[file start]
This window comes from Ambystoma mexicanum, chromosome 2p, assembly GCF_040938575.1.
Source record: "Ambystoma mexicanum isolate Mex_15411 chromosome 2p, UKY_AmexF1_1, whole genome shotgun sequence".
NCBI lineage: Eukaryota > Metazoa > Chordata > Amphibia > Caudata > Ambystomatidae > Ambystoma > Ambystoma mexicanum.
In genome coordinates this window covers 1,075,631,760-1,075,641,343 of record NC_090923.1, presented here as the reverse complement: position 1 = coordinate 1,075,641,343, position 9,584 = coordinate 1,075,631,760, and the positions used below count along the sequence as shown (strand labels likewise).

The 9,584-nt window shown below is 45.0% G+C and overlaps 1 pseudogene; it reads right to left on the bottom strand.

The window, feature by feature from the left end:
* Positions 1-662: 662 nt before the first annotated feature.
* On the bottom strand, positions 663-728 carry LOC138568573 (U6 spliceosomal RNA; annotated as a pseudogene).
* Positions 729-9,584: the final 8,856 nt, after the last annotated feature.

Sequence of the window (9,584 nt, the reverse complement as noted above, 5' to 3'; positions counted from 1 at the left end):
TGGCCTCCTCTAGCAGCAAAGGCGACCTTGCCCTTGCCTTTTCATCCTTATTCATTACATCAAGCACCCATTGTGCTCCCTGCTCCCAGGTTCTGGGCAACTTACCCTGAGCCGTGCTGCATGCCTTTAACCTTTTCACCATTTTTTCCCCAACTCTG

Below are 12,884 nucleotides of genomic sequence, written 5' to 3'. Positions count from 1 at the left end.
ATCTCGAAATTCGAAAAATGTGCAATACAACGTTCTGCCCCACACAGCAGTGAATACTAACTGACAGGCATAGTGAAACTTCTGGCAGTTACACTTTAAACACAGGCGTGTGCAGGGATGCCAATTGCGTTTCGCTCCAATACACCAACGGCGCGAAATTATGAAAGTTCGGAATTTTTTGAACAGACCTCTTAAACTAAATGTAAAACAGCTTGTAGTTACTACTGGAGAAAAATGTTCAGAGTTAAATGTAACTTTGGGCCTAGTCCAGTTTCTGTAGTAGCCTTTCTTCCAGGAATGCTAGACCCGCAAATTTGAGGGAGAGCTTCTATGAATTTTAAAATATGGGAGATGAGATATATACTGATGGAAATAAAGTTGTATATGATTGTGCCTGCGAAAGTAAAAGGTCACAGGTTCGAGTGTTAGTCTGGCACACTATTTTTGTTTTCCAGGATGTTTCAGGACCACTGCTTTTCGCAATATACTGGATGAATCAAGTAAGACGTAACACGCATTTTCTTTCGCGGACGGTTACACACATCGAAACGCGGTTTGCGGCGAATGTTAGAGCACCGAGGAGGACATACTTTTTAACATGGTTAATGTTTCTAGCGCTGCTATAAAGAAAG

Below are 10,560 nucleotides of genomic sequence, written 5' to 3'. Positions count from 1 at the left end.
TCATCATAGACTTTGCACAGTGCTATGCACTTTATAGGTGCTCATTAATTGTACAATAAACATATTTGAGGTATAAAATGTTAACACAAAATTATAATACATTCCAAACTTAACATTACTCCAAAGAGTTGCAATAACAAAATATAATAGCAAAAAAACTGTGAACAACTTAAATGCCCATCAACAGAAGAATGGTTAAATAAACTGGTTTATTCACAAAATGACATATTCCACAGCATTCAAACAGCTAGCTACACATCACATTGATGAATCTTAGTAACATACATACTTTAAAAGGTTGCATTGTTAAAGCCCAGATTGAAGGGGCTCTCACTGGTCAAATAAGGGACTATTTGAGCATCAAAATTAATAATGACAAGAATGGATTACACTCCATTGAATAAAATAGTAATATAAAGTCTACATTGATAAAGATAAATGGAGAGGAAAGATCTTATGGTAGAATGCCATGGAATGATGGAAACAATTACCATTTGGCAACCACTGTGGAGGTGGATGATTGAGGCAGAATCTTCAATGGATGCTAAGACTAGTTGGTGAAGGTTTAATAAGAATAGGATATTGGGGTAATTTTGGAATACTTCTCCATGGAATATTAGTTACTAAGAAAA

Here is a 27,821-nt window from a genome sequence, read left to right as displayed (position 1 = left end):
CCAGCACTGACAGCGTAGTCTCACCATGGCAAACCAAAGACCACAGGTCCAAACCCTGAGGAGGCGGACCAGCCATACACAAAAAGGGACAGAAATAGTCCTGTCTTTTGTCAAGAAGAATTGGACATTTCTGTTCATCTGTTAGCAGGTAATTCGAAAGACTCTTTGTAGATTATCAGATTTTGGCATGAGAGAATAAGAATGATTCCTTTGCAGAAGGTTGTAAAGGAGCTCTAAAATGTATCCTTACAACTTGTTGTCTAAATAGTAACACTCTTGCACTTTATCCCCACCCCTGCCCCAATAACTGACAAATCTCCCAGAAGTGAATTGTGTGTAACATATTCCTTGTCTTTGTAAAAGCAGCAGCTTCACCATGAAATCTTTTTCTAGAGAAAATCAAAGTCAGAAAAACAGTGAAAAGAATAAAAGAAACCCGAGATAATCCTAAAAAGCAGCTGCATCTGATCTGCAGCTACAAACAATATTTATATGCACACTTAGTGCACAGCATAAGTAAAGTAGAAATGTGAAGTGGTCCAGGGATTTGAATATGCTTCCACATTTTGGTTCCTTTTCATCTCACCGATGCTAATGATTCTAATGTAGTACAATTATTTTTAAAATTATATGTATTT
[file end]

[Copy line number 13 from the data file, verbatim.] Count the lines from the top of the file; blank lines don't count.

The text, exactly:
ATCTCGAAATTCGAAAAATGTGCAATACAACGTTCTGCCCCACACAGCAGTGAATACTAACTGACAGGCATAGTGAAACTTCTGGCAGTTACACTTTAAACACAGGCGTGTGCAGGGATGCCAATTGCGTTTCGCTCCAATACACCAACGGCGCGAAATTATGAAAGTTCGGAATTTTTTGAACAGACCTCTTAAACTAAATGTAAAACAGCTTGTAGTTACTACTGGAGAAAAATGTTCAGAGTTAAATGTAACTTTGGGCCTAGTCCAGTTTCTGTAGTAGCCTTTCTTCCAGGAATGCTAGACCCGCAAATTTGAGGGAGAGCTTCTATGAATTTTAAAATATGGGAGATGAGATATATACTGATGGAAATAAAGTTGTATATGATTGTGCCTGCGAAAGTAAAAGGTCACAGGTTCGAGTGTTAGTCTGGCACACTATTTTTGTTTTCCAGGATGTTTCAGGACCACTGCTTTTCGCAATATACTGGATGAATCAAGTAAGACGTAACACGCATTTTCTTTCGCGGACGGTTACACACATCGAAACGCGGTTTGCGGCGAATGTTAGAGCACCGAGGAGGACATACTTTTTAACATGGTTAATGTTTCTAGCGCTGCTATAAAGAAAG